A small amount of hair collecting in the shower drain or hairbrush is not necessarily cause for concern. According to the Academy of Dermatology, it's perfectly normal to lose 100 or so hairs from your head every day.
Gradually thinning hair as you age is also normal, and largely hereditary. But hair loss—especially when it's sudden or at a young age—can also be a sign of certain medical conditions or nutrient deficiencies.
In these cases, identifying and correcting the problem can often reverse your hair loss. But the sudden onset of thinning hair is not the time for self-diagnosis or treatment. Guessing wrong and treating a problem that doesn't exist not only won't help; it may actually make the problem worse!
What causes thinning hair?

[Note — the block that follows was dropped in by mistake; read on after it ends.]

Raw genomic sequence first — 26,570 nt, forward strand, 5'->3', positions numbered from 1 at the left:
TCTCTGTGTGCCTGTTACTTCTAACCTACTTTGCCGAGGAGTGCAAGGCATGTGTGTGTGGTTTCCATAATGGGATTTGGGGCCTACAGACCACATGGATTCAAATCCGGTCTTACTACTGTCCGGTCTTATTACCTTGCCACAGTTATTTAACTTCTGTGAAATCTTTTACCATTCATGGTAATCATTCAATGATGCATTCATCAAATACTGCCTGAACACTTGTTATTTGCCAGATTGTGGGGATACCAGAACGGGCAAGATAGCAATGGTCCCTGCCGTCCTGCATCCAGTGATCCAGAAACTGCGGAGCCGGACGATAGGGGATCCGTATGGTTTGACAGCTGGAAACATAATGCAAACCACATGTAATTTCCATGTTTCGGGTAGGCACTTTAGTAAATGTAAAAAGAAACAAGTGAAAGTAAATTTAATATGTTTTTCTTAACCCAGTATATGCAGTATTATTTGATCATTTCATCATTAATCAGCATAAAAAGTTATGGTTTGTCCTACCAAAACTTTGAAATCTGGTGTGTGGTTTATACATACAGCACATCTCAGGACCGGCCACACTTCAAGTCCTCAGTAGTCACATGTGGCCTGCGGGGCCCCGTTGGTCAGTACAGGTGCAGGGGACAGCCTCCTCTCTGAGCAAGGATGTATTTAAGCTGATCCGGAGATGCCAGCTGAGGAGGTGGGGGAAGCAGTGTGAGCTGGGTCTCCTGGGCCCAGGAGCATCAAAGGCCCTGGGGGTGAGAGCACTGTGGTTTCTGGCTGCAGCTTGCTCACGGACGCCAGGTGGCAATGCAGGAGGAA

Two of the most common non-hereditary causes of hair loss are low thyroid function and iron deficiency. Both are relatively common, especially in women. And although they are two completely different conditions, they share some of the same symptoms. In addition to hair loss, fatigue and cold hands and feet can be signs of both low thyroid and iron deficiency. These conditions are readily diagnosed with a simple blood test. They can be easily corrected, either with replacement thyroid hormones or iron supplements.